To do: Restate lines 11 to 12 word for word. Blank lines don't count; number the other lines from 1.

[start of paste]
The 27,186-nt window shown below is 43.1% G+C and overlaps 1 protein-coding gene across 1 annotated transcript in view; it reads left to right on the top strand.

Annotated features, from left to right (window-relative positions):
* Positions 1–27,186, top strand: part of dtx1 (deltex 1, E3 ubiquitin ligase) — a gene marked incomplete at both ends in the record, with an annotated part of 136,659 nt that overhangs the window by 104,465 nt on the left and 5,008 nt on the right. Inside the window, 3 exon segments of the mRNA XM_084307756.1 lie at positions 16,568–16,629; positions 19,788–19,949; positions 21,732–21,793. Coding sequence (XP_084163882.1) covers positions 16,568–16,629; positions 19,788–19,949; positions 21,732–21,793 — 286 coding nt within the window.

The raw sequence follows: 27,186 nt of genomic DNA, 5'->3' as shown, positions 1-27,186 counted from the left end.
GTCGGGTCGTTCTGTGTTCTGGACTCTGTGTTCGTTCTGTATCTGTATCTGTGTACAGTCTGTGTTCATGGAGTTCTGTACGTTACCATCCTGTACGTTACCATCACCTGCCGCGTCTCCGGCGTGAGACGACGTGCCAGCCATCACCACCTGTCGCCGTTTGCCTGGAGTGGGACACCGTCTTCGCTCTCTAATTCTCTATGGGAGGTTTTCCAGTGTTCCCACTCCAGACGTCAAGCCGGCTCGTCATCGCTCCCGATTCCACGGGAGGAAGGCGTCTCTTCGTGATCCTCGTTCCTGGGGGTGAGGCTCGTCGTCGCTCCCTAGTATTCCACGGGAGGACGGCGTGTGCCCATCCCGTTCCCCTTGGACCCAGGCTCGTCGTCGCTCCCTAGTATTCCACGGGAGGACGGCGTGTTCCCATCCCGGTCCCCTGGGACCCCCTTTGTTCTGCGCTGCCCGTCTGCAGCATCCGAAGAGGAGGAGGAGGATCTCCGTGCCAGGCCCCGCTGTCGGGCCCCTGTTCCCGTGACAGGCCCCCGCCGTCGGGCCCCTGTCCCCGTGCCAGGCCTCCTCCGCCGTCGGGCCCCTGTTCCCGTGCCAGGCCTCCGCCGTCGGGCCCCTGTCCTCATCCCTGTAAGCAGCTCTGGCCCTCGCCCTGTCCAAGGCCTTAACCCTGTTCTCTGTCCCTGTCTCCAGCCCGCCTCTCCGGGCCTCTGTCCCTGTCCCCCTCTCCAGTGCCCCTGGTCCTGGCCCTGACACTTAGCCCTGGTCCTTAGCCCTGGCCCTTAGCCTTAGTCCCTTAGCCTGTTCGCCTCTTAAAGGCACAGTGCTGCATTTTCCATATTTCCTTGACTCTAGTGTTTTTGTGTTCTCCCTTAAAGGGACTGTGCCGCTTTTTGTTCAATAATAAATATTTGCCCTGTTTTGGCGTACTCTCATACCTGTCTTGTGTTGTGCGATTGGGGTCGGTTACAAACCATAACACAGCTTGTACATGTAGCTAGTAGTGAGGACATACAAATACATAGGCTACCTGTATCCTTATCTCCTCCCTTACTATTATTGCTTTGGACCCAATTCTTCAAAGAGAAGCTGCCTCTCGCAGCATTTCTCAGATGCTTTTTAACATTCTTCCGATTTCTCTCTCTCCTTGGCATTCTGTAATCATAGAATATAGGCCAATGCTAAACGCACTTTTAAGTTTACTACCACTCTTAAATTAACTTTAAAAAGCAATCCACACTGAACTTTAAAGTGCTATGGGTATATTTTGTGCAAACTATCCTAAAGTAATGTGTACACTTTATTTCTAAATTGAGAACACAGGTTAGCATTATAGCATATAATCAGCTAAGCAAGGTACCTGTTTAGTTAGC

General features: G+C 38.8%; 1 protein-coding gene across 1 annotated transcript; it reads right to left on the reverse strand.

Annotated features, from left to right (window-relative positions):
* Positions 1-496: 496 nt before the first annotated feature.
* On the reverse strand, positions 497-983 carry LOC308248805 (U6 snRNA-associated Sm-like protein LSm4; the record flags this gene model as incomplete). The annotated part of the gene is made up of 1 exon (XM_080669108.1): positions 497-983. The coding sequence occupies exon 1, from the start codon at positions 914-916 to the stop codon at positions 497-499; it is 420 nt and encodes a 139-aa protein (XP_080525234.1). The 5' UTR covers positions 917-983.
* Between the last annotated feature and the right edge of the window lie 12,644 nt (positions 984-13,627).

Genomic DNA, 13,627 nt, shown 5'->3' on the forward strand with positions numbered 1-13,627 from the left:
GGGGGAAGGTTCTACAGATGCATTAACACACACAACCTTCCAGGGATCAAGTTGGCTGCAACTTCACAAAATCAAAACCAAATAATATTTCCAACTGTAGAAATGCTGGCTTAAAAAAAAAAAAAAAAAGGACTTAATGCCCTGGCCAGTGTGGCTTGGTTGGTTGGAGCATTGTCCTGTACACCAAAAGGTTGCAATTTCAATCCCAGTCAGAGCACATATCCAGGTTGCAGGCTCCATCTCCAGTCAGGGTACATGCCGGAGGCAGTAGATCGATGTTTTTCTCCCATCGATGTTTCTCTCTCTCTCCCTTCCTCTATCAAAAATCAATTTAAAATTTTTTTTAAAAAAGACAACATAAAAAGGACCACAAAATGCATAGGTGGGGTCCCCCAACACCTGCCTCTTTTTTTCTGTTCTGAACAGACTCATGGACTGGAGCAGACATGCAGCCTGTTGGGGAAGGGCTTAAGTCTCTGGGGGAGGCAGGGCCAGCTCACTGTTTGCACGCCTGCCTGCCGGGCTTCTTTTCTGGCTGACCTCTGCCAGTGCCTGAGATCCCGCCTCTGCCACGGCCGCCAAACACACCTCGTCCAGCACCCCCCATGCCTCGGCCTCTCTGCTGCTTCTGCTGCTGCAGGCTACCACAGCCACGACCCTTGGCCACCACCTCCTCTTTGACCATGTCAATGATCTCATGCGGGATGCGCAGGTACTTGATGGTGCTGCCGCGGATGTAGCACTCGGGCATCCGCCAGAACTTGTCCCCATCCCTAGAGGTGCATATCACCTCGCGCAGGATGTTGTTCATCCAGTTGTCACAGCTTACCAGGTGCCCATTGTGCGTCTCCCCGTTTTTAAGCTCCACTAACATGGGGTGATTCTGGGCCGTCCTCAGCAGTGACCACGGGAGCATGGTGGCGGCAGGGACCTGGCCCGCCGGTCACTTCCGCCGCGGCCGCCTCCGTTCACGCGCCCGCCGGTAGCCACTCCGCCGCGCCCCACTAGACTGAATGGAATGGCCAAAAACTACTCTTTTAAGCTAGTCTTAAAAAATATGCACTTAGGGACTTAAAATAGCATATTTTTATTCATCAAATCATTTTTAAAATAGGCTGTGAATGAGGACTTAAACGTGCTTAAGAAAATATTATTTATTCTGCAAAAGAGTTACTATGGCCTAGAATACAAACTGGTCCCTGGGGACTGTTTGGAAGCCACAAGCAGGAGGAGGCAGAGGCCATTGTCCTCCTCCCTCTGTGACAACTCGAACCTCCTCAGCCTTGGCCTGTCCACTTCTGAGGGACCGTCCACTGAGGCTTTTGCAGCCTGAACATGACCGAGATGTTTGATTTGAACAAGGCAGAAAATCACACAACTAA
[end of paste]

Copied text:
Genomic DNA, 13,627 nt, shown 5'->3' on the forward strand with positions numbered 1-13,627 from the left:
GGGGGAAGGTTCTACAGATGCATTAACACACACAACCTTCCAGGGATCAAGTTGGCTGCAACTTCACAAAATCAAAACCAAATAATATTTCCAACTGTAGAAATGCTGGCTTAAAAAAAAAAAAAAAAAGGACTTAATGCCCTGGCCAGTGTGGCTTGGTTGGTTGGAGCATTGTCCTGTACACCAAAAGGTTGCAATTTCAATCCCAGTCAGAGCACATATCCAGGTTGCAGGCTCCATCTCCAGTCAGGGTACATGCCGGAGGCAGTAGATCGATGTTTTTCTCCCATCGATGTTTCTCTCTCTCTCCCTTCCTCTATCAAAAATCAATTTAAAATTTTTTTTAAAAAAGACAACATAAAAAGGACCACAAAATGCATAGGTGGGGTCCCCCAACACCTGCCTCTTTTTTTCTGTTCTGAACAGACTCATGGACTGGAGCAGACATGCAGCCTGTTGGGGAAGGGCTTAAGTCTCTGGGGGAGGCAGGGCCAGCTCACTGTTTGCACGCCTGCCTGCCGGGCTTCTTTTCTGGCTGACCTCTGCCAGTGCCTGAGATCCCGCCTCTGCCACGGCCGCCAAACACACCTCGTCCAGCACCCCCCATGCCTCGGCCTCTCTGCTGCTTCTGCTGCTGCAGGCTACCACAGCCACGACCCTTGGCCACCACCTCCTCTTTGACCATGTCAATGATCTCATGCGGGATGCGCAGGTACTTGATGGTGCTGCCGCGGATGTAGCACTCGGGCATCCGCCAGAACTTGTCCCCATCCCTAGAGGTGCATATCACCTCGCGCAGGATGTTGTTCATCCAGTTGTCACAGCTTACCAGGTGCCCATTGTGCGTCTCCCCGTTTTTAAGCTCCACTAACATGGGGTGATTCTGGGCCGTCCTCAGCAGTGACCACGGGAGCATGGTGGCGGCAGGGACCTGGCCCGCCGGTCACTTCCGCCGCGGCCGCCTCCGTTCACGCGCCCGCCGGTAGCCACTCCGCCGCGCCCCACTAGACTGAATGGAATGGCCAAAAACTACTCTTTTAAGCTAGTCTTAAAAAATATGCACTTAGGGACTTAAAATAGCATATTTTTATTCATCAAATCATTTTTAAAATAGGCTGTGAATGAGGACTTAAACGTGCTTAAGAAAATATTATTTATTCTGCAAAAGAGTTACTATGGCCTAGAATACAAACTGGTCCCTGGGGACTGTTTGGAAGCCACAAGCAGGAGGAGGCAGAGGCCATTGTCCTCCTCCCTCTGTGACAACTCGAACCTCCTCAGCCTTGGCCTGTCCACTTCTGAGGGACCGTCCACTGAGGCTTTTGCAGCCTGAACATGACCGAGATGTTTGATTTGAACAAGGCAGAAAATCACACAACTAA